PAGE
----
RF switching between each pathway is handled by a SPDT failsafe RF switch good up to 18GHz. A  switch is located on each end (at the antenna and radio). Being failsafe switches, upon any failure of the TX/RX sequencer the relays will fail to the TX side preventing me from accidentally transmitting into the RX path. The switches need +28VDC drive to function which is provided by a small DC to DC boost power supply.

Filtering occurs in many places and is a necessary requirement for this device to function. The most critical filtering has to occur out of the RF side of the mixers before the PA to allow the 10.368GHz RF signal to pass while blocking the 10.224GHz LO mixer leakage among other spurs. Additional filtering is also needed at the output of the RX mixers IF side to filter additional spurs and other high freq signals along with filtering on the RF side of the RX amplifier.

Low frequency filtering is relatively simple to accomplish as off the shelf filters for 144MHz are easy to source. The 10.368GHz filters are much more challenging. Many solutions are out there including building copper pipe cap based filters. I tried building a few of these with somewhat success. The filters did work but tuning was difficult and the passband was much wider than I wanted resulted in some 10.224GHz leakage. They have been proven to work and with some more tweaking (adjusting probe length and spacing) along with cascading some of them in series I know they could be used, but I ultimately decided to go with a different solution. I came across a couple nice Harris Farinon 10Ghz cavity waveguide filters that can be tuned to 10.368Ghz and have a very narrow passband. Based on the excellent performance of these filters they would be used in the final design.

10.368GHz Waveguide Cavity Filters

Due to the fact that this entire setup will be portable,  power would be provided by a 90 amp hour 12VDC sealed AGM battery. I have several of these and they are terrific mobile power sources. This would power both my entire transverter along with the Yaesu FT-290R II radio. Many voltages are required to power all of the necessary components within the transverter so a DC to DC boost converter is used along with various linear regulators to provide the necessary components their required voltage and current.

Automatic TX /RX sequencing was a necessary requirement for this transverter to function, having to manually switch the signal chain before each transmission was just not a feasible option. To do do this I would need a 2M radio capable of indicating when it was transmitting so I could interface directly off of it. I chose a  Yaesu FT-290R II for this transverter as I already had one and it is a terrific all mode 2M portable radio. An options with this radio was an additional external amplifier that clipped onto the back of it which was good as it provided a way of indicating when the radio was switching into TX for this external amp. I used this output to drive the input on my sequencer.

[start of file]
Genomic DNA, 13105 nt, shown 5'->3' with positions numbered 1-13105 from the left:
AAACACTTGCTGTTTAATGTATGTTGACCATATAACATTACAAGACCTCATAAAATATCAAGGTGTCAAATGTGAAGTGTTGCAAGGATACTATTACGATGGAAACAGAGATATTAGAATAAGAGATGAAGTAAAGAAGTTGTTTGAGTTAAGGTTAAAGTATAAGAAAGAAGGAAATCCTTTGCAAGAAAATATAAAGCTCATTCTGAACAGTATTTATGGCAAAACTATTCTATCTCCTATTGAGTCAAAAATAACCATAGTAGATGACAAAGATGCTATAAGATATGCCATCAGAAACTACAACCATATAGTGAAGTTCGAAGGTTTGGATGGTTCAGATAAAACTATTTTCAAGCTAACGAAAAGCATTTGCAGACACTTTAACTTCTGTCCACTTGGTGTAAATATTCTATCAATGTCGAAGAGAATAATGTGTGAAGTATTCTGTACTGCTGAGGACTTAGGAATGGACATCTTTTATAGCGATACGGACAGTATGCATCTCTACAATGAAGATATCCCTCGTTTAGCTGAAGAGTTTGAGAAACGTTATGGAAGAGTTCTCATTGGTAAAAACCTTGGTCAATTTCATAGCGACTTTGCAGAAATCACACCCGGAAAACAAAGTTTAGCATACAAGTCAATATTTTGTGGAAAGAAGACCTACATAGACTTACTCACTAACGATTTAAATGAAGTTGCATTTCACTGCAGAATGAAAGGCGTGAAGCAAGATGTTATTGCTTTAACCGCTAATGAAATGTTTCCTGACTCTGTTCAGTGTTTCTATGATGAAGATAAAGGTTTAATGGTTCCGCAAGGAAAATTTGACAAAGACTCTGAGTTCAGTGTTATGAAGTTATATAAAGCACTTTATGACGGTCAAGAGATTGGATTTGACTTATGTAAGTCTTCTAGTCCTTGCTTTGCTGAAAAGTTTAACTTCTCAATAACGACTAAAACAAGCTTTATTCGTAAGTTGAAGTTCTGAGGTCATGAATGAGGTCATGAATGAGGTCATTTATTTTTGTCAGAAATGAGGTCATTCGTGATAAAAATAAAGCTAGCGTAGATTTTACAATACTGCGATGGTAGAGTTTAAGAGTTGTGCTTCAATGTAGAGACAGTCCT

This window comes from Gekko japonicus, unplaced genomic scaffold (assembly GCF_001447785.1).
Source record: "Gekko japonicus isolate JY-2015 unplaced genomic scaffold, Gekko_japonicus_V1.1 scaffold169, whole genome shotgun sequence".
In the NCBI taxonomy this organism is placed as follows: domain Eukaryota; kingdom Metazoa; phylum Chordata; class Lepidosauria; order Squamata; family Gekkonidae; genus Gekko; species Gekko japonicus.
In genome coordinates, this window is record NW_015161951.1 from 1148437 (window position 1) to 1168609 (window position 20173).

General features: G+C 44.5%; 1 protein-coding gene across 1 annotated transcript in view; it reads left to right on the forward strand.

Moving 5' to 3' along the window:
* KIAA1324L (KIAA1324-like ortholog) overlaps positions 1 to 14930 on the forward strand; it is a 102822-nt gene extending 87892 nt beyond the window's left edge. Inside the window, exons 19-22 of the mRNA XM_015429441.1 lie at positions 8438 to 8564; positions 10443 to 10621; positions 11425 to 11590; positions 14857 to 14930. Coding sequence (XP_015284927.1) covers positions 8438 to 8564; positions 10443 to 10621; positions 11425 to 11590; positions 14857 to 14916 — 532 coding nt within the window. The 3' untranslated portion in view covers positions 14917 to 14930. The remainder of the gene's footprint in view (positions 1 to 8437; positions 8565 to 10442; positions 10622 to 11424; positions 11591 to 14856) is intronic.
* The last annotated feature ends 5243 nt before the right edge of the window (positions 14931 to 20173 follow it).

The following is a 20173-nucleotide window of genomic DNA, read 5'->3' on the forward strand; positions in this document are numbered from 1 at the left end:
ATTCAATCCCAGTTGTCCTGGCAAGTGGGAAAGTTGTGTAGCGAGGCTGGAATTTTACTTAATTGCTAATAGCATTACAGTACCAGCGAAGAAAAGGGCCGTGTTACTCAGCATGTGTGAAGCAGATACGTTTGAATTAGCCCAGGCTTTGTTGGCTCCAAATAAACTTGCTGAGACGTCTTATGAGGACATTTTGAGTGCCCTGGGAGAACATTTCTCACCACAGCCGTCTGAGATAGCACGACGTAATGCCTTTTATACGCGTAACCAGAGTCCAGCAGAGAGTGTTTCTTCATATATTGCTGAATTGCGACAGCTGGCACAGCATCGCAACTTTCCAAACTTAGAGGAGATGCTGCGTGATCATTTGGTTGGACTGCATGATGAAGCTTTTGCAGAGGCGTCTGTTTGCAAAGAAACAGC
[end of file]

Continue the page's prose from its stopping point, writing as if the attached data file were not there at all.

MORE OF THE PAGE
RF TX / RX Sequencer
The sequencer is very basic, it's just detecting the TX logic from the Yause to switch some relays for the RF switches and PA power in order. It also provides some led status indicators to verify its operation. There are two additional locations for relays that are not used, they were for the original design using four RF relays instead of two.

Amplification occurs at two points, a preamp directly off of the RX chain from the antenna and a power amp at the end of the TX signal chain. The RX preamp is a harris unit with +33dBm of gain at 10.368Ghz. The power amp is another Harris unit that can provide up to 100mw of output, this is lower than I had hoped but it will do just fine for now. I have 10GHz isolators on the amplifiers to prevent any stray reflections from coming back into the amps.

Physical construction consists of a small metal enclosure to house all of the transverter components. The box is white in color to reflect sunlight off of it during the day to help prevent it from going up in temperature. Inside, most RF components are mounted on a 1/4" aluminum sheet. I milled various other blocks and mounts to hold the other remaining components. This provides a very solid platform for everything in addition to being an adequate heatsink for the RX amplifier mounted directly to it. The PA amplifier is mounted directly to the back of the enclosure and mounted to a nice black Foxconn aluminum heatsink that came off of on old Pentium III Xeon processor. I went oversize on the heatsink as I plan to eventually replace the PA with a more powerful one. The front panel has a volt and amp meter and necessary power switches. The additional pushbutton is for manual RX / TX operation if for some reason the sequencer was not working.